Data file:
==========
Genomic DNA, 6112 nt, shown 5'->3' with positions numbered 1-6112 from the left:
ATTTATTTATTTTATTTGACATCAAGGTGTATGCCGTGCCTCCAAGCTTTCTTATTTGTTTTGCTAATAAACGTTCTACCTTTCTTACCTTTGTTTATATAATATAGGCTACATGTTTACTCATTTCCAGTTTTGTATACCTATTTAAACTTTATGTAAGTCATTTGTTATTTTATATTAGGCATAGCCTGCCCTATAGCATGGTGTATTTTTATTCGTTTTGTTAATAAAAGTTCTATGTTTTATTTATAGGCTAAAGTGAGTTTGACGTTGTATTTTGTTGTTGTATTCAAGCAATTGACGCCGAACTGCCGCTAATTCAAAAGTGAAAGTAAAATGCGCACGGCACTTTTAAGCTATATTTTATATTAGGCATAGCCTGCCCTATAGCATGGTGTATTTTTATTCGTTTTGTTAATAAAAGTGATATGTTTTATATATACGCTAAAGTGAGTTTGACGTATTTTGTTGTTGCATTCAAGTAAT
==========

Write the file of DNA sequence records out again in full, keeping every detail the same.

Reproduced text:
Genomic DNA, 6112 nt, shown 5'->3' with positions numbered 1-6112 from the left:
ATTTATTTATTTTATTTGACATCAAGGTGTATGCCGTGCCTCCAAGCTTTCTTATTTGTTTTGCTAATAAACGTTCTACCTTTCTTACCTTTGTTTATATAATATAGGCTACATGTTTACTCATTTCCAGTTTTGTATACCTATTTAAACTTTATGTAAGTCATTTGTTATTTTATATTAGGCATAGCCTGCCCTATAGCATGGTGTATTTTTATTCGTTTTGTTAATAAAAGTTCTATGTTTTATTTATAGGCTAAAGTGAGTTTGACGTTGTATTTTGTTGTTGTATTCAAGCAATTGACGCCGAACTGCCGCTAATTCAAAAGTGAAAGTAAAATGCGCACGGCACTTTTAAGCTATATTTTATATTAGGCATAGCCTGCCCTATAGCATGGTGTATTTTTATTCGTTTTGTTAATAAAAGTGATATGTTTTATATATACGCTAAAGTGAGTTTGACGTATTTTGTTGTTGCATTCAAGTAAT